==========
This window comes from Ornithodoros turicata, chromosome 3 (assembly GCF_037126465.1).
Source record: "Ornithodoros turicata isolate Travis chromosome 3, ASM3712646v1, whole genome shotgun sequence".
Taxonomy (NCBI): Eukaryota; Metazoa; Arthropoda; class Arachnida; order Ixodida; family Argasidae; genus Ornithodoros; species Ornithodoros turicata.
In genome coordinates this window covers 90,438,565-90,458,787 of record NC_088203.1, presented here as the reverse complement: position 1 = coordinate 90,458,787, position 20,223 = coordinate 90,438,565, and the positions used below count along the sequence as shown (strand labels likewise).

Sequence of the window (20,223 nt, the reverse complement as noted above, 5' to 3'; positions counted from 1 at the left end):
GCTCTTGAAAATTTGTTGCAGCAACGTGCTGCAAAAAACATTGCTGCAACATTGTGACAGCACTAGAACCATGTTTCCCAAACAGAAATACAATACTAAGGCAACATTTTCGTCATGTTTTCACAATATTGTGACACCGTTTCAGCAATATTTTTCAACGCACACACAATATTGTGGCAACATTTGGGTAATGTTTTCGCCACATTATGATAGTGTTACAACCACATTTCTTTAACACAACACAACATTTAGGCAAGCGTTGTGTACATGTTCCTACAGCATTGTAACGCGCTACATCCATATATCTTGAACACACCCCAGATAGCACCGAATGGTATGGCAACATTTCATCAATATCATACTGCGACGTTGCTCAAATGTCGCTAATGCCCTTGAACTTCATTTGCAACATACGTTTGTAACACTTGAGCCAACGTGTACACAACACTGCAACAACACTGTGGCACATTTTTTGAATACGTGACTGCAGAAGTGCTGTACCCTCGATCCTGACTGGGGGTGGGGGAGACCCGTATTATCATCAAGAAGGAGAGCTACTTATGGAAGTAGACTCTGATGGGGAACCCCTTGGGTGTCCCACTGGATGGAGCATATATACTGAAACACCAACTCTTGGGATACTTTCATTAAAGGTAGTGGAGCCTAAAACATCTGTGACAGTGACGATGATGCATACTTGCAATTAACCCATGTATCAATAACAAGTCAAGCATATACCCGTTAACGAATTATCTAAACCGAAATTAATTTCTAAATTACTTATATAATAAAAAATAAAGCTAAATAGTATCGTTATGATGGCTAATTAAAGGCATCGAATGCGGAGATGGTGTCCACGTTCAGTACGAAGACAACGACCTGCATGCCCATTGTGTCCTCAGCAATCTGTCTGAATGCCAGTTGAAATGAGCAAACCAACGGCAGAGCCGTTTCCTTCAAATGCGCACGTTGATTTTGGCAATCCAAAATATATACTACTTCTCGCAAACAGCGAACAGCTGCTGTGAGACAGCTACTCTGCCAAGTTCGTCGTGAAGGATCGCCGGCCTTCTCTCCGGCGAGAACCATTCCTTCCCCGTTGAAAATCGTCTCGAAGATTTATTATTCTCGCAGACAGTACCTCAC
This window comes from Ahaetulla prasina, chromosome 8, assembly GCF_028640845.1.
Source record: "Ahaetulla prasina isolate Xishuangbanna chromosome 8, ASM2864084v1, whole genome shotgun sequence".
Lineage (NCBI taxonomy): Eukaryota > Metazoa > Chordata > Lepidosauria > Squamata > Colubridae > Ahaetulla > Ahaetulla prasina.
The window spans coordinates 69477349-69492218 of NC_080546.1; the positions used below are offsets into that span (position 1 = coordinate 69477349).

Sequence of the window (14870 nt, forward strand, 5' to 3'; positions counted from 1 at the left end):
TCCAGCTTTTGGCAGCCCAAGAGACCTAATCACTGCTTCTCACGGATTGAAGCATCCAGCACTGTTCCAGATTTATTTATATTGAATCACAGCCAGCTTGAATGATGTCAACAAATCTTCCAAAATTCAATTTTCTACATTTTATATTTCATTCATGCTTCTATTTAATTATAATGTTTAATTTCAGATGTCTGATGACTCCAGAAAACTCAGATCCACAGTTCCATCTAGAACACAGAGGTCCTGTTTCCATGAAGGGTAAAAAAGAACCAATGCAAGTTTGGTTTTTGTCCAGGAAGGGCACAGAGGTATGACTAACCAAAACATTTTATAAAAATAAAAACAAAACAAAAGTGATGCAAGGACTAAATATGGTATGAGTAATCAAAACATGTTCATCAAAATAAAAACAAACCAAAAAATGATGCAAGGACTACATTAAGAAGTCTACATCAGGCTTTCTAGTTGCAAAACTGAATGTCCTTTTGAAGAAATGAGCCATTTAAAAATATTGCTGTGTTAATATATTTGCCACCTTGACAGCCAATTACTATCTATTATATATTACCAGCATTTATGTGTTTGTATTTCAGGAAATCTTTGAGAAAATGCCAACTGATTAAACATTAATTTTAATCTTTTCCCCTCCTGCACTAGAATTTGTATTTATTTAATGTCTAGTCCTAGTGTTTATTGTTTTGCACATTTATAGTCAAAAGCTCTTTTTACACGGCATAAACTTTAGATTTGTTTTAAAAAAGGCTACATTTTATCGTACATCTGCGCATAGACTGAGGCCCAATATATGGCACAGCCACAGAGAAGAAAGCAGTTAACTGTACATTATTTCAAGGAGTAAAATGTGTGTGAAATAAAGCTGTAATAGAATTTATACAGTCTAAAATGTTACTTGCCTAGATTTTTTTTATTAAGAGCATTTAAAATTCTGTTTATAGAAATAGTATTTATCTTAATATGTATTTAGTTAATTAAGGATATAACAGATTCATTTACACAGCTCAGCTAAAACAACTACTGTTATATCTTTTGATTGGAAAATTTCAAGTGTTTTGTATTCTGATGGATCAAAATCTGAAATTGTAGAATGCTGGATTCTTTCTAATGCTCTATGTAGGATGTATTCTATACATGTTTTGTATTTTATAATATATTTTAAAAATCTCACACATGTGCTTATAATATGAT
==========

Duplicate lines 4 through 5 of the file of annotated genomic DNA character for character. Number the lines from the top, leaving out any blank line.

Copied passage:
In genome coordinates this window covers 90,438,565-90,458,787 of record NC_088203.1, presented here as the reverse complement: position 1 = coordinate 90,458,787, position 20,223 = coordinate 90,438,565, and the positions used below count along the sequence as shown (strand labels likewise).

Sequence of the window (20,223 nt, the reverse complement as noted above, 5' to 3'; positions counted from 1 at the left end):